At this evening’s Jan. 18 meeting, the Buncombe County County Board of Commissioners voted unanimously to put a one-quarter-of-1-cent sales-tax increase on the ballot to help fund $129 million in building improvements at Asheville-Buncombe Technical Community College. The measure is now set to go up for a public vote on Election Day, Nov. 8.
A-B Tech President Hank Dunn first requested the vote at the commissioners’ annual retreat in December, emphasizing that the school helps train residents for work and that the money would be an “investment in local jobs.” In a subsequent letter to County Manager Wanda Greene, Dunn further explained that the money is needed for building repairs, maintenance and “to expand the capacity of our allied health programs to train employees for one of Western North Carolina’s largest employment sectors.” According to Dunn, healthcare workers account for 25 percent of the region’s service sector. He wrote that “A-B Tech is currently out of space to add new programs in the existing Health Building and our ability to provide workforce training could be substantially strengthened by the construction of a building that would support the growth of our health programs…”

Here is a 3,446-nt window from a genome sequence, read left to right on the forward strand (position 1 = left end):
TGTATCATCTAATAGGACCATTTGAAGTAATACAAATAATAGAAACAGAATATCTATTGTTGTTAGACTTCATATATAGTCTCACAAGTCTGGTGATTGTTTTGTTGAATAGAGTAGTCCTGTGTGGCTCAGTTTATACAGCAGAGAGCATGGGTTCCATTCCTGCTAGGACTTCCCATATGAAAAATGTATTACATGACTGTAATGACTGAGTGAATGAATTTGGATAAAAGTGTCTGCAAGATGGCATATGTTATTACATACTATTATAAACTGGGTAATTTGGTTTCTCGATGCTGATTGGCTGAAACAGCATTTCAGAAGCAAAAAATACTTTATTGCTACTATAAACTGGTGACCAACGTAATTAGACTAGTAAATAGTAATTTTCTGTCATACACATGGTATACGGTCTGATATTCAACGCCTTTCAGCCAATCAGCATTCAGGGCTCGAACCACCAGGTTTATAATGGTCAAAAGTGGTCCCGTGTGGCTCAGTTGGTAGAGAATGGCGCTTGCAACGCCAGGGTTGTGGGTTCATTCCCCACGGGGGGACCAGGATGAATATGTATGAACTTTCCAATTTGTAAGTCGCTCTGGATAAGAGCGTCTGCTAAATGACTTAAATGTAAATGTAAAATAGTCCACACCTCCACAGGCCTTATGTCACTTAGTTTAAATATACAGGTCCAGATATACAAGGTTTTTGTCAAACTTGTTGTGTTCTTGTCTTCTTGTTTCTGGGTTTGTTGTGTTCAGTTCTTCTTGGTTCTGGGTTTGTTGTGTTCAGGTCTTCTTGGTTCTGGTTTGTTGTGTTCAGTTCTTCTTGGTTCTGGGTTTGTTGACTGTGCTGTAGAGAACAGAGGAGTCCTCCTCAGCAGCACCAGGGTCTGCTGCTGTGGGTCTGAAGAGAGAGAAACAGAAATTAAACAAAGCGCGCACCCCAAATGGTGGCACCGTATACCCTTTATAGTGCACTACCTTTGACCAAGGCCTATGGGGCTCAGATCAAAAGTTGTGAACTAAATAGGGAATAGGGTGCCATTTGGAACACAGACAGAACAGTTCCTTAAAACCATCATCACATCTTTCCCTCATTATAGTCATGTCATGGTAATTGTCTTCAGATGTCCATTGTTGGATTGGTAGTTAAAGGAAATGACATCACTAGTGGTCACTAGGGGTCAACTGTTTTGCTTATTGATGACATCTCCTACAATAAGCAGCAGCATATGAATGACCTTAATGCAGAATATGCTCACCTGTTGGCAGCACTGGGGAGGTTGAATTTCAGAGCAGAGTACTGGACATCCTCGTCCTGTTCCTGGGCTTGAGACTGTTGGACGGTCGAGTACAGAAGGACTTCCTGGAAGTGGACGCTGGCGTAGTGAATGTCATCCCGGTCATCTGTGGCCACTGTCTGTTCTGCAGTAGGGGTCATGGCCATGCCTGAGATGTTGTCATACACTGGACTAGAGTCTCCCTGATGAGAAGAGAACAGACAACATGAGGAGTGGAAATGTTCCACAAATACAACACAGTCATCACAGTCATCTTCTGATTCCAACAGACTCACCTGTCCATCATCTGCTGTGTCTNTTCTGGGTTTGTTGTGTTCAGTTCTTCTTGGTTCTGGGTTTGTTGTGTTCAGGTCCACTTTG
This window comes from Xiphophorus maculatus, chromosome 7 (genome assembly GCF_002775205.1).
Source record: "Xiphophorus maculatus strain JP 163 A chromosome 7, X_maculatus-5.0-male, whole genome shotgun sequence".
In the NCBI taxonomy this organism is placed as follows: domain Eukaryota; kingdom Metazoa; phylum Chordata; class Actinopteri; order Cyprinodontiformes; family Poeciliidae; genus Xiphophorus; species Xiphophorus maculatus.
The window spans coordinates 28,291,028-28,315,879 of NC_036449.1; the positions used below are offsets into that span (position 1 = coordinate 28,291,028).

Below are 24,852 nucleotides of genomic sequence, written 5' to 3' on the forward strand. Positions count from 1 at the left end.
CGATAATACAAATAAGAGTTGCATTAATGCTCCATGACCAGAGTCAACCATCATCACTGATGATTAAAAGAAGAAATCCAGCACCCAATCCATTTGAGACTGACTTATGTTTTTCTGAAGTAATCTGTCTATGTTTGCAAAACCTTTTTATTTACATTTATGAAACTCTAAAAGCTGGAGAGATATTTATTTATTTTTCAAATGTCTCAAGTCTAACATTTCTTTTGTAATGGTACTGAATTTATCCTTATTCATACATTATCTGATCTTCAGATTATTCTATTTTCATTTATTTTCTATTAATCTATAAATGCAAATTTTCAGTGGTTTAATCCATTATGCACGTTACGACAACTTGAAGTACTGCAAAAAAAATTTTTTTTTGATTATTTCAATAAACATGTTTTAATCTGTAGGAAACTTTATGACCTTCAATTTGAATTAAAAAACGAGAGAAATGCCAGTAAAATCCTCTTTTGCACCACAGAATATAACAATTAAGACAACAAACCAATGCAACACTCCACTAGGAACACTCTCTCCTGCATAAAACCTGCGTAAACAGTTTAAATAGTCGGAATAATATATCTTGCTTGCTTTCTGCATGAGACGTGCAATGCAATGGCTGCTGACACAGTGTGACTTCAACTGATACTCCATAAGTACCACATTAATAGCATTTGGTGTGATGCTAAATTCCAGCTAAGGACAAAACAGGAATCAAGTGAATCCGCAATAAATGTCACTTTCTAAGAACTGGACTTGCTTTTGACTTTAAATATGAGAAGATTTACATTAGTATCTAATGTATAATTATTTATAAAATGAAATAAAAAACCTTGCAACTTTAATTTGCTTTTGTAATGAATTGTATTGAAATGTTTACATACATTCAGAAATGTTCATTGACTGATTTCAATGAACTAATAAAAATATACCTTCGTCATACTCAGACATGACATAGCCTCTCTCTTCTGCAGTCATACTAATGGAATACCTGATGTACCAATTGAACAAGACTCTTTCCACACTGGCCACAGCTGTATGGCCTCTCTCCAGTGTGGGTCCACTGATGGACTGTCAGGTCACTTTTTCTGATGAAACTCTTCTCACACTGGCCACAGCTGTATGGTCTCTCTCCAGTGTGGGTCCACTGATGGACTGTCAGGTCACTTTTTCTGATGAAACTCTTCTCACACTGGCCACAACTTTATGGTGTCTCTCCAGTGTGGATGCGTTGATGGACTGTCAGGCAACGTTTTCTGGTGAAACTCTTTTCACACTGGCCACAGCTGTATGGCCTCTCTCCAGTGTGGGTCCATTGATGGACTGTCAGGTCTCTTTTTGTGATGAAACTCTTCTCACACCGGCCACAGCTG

Dunn received a favorable response from several commissioners when he approached them about the issue in December. Vice Chair Bill Stanley predicted that the measure would pass a public vote, explaining that “the most fair tax is a sales tax to me,” and noting that the increase “would need a sunset clause.” Commissioner Holly Jones disagreed, describing sales tax as regressive “because we know more poor, working people come out of pocket.” Still, Jones went on to say that “this is one thing I could see it being used for” because of the population that the school serves. Commissioner Carol Peterson, who serves on the A-B Tech Board of Trustees, also voiced strong support.
“I don’t think you can drive anywhere without seeing someone with an A-B Tech sticker on their car, and that means a lot,” she said. “I don’t think there’s another organization in the county that can get this passed other than A-B Tech.”
Commissioner K. Ray Bailey is president emeritus of the school. He worked for there for 42 years, serving the last 15 as president.
After commissioners voted to put the tax on the ballot, Dunn promised that the school will wage a major campaign to get out the vote in support of it.
For a more detailed report on the Jan. 18 commissioners’ meeting, be sure to pick up a copy of the Jan. 26 edition of Xpress.